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Chet Brokaw, Associated Press
Rep. Larry Lucas, D-Mission, left, and House Democratic Leader Bernie Hunhoff of Yankton talk Thursday, Jan. 26, 2012, in Pierre, S.D., about Democratic lawmakers' proposals to boost funding for South Dakota school districts.

PIERRE, S.D. — Democratic legislative leaders proposed measures Thursday that would boost state financial aid to school districts, prompting Republican Gov. Dennis Daugaard to criticize an approach that he said has failed to improve student achievement.

The Democrats' plan would set a funding goal equal to the average spent by South Dakota and the adjacent six states, a move that would call for total spending per student to jump about $1,700, or about 20 percent, from recent levels. Using U.S. Census Bureau reports, the plan's funding goal would be $10,212 per student this year, up from total spending of $8,507 in 2009.

A second bill introduced Thursday by Democrats, who are the minority party in the state Legislature, would require state aid to school districts to rise yearly by the same amount that overall state revenues increase, up to a maximum of 6 percent.

House Democratic Leader Bernie Hunhoff of Yankton said once the state sets a funding goal for schools, officials can decide how to come up with that money, which he said schools need after education funding was cut last year in an effort to balance the budget.

"We put our schools in a big hole over the last couple of years. We need to rebuild," Hunhoff said.

Daugaard said the Democrats' plan is disappointing because it follows the traditional pattern of throwing more money at education.

"It proceeds from the assumption that by spending more, you have better student achievement, but history has shown that's not true," the governor said. "Instead, the focus should be on how are our students achieving and how can we improve achievement."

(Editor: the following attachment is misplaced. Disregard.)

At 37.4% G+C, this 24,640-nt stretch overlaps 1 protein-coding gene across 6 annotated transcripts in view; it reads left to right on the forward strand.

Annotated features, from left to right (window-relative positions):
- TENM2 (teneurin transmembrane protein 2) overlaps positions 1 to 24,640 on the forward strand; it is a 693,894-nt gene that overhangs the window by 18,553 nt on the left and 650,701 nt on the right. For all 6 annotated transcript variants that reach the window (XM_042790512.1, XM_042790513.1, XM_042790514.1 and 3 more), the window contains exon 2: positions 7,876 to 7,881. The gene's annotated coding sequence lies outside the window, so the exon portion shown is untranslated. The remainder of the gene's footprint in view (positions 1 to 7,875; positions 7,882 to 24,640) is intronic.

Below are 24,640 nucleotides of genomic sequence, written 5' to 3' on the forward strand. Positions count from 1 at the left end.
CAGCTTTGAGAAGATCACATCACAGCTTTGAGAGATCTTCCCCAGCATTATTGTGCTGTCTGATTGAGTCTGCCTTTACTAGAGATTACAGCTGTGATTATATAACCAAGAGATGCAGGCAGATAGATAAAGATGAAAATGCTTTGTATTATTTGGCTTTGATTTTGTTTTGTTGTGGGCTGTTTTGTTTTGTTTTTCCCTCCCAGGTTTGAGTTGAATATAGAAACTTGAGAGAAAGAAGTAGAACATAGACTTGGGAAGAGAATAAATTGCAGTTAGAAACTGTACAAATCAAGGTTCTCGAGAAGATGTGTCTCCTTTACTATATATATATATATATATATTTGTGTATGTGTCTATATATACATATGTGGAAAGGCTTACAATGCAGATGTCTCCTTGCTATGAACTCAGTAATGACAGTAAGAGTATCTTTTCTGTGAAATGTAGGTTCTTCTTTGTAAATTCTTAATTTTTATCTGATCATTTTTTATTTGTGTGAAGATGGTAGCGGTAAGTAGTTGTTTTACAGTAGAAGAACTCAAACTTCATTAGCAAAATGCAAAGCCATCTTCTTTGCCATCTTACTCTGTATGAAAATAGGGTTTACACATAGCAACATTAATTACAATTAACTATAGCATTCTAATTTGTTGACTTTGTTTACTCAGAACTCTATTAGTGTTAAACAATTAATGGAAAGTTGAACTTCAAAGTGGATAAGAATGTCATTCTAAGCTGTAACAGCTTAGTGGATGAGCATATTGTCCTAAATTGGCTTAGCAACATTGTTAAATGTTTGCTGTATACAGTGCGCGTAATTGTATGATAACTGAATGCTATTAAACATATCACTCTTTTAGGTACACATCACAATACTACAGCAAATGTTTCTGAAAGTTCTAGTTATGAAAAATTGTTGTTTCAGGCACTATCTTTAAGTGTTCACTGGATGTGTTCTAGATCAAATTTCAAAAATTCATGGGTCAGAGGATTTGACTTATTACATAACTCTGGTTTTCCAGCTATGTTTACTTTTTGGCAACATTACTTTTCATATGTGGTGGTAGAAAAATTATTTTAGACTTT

But Democrats said last year's cut in state aid caused school districts statewide to lay off teachers and other staff, and are arguing that schools need enough money to operate and provide services.

Democrats also criticized the governor's plan to award bonuses to the top teachers in each school district, saying it would discourage collaboration while causing dissension among teachers.

Rep. Larry Lucas, D-Mission, a retired teacher, said many teachers have told him they oppose the proposed bonuses because it would divide a school's staff.

"They don't want the target on their back amongst the other staff," Lucas said.

Daugaard's education plan, unveiled Jan. 10 during his annual state of the state speech, is one of his top proposals for this year's legislative session.

The governor said Thursday his plan to give $5,000 bonuses to the top 20 percent of teachers in South Dakota school districts each year would help improve student achievement by encouraging and rewarding the most effective teachers, but would not denigrate those who do not qualify.

"The single most important factor that contributes to student achievement in the schools is the teacher," Daugaard said.

The governor's proposal — which would cost the state $10 million — would ask school districts, starting in the fall of 2014, to identify their top teachers using a new evaluation system that ranks them based on factors such as student test scores.

Daugaard, in an effort to deal with teacher shortages, wants to give math and science teachers at the middle school and high school levels yearly bonuses of $3,500, beginning in the fall of 2013. It would cost the state $5 million per year.

Senate Democratic leader Jason Frerichs of Wilmot said his party supports Daugaard's effort to set up a new school performance-evaluation system. He said school officials also want flexibility in applying any bonus system approved by the Legislature.

Republican lawmakers said they agree with the governor that the key goal is to improve student achievement, but are likely to change parts of his proposal.

Rep. Jacqueline Sly, R-Rapid City, a retired teacher, said the governor's plan provides a starting point for legislative debate. And Rep. Phyllis Heineman, R-Sioux Falls, also a former teacher, said lawmakers want to hear from teachers, school administrators and the public educators and the public.

"We're open to ideas," she said.